Billy Braggart

Former Alpha


“Let me sing this one to ya now, it’s called Killing Floor. I been on some, laid others on some. You wanna do the former more’n the latter if you can, here we go. A-one, a-two…”


Billy came out of the heyday of Delta Blues, but nowhere near the delta. Instead he was born in California’s central valley, where his parents were farmers. Billy left home at a young age and headed to Mississippi, where he learned to play and wail just like any southern boy. And then he Changed.

His first pack was a mix of African-American Iron Masters and Storm Lords who went by Smokestack Lightning. While reformers fought for equal rights under the law, the Smokestacks helped beat back the staggering bane infestation plaguing the segregated South until the assassination of Dr. Martin Luther King, Jr. in 1968. A malaise fell over the pack, so Billy — who’d earned the name Braggart for his boastful blues style — took fellow Iron Master Caroline Danforth and moved back to California, to Fort Bragg on the coast.

Together, they formed Howlin’ Fort Bragg, and flew mostly under the radar, mostly ignoring meat-side affairs to police and prod things from the Hisil. The Howlers flew under the radar so well it was a surprise to all the NorCal packs when Braggart joined Papa Sabakov in supporting Elias Winterborn’s bid for a Silver Crown. Thereafter Braggart served as one of the Storm King’s advisors and confidantes, and this may have led to his downfall.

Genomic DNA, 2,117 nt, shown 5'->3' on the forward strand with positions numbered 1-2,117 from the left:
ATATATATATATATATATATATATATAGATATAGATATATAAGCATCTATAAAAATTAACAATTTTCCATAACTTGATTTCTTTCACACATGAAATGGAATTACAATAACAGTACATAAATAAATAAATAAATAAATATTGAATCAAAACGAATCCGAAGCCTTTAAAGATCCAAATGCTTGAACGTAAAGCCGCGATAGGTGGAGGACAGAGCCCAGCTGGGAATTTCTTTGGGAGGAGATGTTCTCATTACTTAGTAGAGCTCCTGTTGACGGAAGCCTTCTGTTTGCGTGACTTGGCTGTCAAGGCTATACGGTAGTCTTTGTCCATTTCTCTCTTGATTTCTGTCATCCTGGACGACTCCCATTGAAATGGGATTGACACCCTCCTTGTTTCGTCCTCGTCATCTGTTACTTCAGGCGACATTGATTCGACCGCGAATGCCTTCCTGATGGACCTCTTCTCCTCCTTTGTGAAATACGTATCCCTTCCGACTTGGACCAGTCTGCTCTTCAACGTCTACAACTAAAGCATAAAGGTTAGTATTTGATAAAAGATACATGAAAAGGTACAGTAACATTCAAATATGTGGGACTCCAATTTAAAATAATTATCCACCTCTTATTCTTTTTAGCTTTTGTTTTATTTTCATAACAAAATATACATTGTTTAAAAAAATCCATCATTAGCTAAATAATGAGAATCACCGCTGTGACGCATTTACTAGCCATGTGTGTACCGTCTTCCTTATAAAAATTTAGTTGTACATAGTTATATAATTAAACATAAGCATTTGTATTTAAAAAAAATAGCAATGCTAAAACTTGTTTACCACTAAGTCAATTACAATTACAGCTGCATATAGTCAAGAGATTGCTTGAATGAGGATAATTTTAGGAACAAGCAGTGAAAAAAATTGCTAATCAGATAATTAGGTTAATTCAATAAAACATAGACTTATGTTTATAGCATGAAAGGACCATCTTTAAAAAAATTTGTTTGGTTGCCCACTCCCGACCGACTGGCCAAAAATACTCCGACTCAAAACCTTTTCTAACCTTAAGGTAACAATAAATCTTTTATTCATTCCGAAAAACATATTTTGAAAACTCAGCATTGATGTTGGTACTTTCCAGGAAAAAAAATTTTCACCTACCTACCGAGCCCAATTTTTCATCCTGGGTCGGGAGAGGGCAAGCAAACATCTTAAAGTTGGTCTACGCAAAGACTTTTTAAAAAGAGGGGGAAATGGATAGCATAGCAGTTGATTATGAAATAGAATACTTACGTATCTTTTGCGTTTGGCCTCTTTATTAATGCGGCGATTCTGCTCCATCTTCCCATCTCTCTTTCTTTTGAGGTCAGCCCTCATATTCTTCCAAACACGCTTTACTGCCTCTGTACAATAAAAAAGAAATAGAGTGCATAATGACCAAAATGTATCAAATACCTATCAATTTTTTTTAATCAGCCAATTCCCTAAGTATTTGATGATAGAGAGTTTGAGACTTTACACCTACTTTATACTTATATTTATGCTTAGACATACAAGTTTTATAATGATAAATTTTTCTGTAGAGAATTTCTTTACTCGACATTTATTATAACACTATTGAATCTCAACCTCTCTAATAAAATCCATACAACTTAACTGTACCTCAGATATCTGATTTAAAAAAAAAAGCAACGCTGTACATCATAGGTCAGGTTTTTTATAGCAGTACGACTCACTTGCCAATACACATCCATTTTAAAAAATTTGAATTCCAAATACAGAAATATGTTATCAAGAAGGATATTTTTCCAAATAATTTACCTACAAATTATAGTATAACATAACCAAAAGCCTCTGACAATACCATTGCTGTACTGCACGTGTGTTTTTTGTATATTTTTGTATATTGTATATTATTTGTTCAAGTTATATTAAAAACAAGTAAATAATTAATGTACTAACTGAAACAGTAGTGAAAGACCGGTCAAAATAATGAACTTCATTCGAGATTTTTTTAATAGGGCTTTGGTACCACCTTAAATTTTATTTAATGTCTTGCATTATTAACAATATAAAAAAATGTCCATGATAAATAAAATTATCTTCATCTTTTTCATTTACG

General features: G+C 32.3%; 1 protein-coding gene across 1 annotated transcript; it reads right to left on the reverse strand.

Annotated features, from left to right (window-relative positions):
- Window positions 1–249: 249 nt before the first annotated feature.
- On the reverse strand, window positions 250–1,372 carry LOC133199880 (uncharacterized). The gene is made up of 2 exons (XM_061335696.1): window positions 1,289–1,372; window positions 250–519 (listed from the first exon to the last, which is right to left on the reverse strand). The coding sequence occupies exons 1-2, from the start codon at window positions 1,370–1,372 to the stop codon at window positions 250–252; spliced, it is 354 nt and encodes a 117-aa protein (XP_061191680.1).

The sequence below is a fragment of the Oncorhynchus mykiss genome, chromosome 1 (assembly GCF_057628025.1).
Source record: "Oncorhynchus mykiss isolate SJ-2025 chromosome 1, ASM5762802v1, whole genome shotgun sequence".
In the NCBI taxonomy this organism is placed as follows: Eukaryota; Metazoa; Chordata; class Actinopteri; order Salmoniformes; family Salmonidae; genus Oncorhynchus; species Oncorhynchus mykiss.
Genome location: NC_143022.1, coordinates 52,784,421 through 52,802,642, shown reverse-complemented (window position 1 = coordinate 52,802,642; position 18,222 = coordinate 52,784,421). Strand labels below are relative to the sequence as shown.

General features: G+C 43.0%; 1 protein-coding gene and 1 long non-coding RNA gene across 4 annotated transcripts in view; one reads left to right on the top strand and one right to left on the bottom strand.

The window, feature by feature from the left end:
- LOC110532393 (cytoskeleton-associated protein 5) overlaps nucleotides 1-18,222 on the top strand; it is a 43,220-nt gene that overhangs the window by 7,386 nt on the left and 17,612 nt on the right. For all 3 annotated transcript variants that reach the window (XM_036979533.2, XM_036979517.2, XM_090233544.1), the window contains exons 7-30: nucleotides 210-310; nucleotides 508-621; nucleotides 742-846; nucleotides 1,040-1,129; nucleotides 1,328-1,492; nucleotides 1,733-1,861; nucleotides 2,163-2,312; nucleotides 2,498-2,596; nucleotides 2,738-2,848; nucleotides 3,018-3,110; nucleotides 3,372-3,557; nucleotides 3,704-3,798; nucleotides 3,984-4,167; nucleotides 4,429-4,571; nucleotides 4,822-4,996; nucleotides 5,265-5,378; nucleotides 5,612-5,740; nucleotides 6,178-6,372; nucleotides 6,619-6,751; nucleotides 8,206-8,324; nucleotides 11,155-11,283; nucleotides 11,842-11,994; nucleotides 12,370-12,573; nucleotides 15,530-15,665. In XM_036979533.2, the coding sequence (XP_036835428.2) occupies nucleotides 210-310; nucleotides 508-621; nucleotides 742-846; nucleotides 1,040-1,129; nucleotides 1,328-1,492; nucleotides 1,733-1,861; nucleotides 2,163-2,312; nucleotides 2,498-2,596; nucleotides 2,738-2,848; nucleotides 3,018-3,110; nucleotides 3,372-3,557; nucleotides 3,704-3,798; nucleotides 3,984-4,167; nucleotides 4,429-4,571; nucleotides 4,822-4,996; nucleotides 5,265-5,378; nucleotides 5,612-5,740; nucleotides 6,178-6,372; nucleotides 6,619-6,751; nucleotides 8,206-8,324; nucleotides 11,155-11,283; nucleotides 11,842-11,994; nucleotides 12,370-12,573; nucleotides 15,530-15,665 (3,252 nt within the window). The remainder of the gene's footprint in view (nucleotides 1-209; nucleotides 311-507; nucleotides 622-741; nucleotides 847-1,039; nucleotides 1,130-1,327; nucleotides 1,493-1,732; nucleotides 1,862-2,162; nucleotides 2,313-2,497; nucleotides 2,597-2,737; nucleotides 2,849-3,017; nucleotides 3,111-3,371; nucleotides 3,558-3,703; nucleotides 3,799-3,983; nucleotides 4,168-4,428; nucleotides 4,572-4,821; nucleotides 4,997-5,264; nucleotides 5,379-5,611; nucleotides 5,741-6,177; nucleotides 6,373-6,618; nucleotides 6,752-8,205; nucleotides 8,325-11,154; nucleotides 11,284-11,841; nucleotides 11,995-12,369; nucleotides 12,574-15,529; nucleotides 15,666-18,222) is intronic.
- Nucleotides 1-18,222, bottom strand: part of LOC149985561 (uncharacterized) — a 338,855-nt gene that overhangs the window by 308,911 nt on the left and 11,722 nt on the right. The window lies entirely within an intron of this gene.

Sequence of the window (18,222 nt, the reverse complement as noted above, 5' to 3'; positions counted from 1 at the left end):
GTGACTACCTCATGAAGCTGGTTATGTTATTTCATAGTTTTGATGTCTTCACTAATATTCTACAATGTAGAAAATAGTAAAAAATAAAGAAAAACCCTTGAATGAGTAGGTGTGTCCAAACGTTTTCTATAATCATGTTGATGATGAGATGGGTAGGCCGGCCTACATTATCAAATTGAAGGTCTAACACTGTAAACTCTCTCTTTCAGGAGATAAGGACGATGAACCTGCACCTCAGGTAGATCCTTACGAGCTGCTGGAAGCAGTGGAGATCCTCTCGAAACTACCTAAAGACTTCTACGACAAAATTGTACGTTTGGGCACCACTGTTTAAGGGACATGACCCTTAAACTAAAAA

Howlin’ Fort Bragg lost four members at the battle of Point Bonita, soon after which, King Elias disappeared. Over the next few years, the Howlers refilled their ranks with young wolves who’d changed during the depression, and who had no time for talk of missing kings, and shaky respect for an alpha whose support of such cost three Uratha lives.

Chief among these young turks was Graham Keong, who goaded Braggart nonstop. “What do we care about San Francisco’s problems?” “Why’d you let yourself get used?” “When’s the King paying us back for the wolves you wasted?” Finally, at his wits’ end, Billy Braggart challenged Keong, who called for a test of agility and stealth. It took Braggart less than thirty seconds to lose, and Keong’s new act as alpha was to banish the Cahalith from Fort Bragg and forbade the others from talking to him. “Efficiency,” he said. “We’ve already got a Gibbous.”

Since then Braggart has been a lone wolf, if not a ghost wolf, traveling up and down the west coast playing the blues in dives and at festivals. Sociable as he is, he’s amassed a network of fellow ghost wolves and outcasts, and it’s rumored he’s had dealings with faeries, wizards, and even vampires, though these are likely rumors spread by Keong to discredit his predecessor.

Gregarious and folksy, but with something always obviously brewing behind his eyes, Billy Braggart is easier to like than to trust. He’s a nicknamer and a back-slapper, a raconteur and a killer bluesman, but he believes forgiveness trumps permission with his whole heart — when something’s right to do, he’ll do it, and you can forgive him or come at him.

Friends and allies tolerate his wily ways, as his heart seems set on following the Oath and spreading glory, but like any reformer, he’s a hell of a self-promoter, and he makes sure to save some glory for himself. Never know when you might need some!

Billy Braggart

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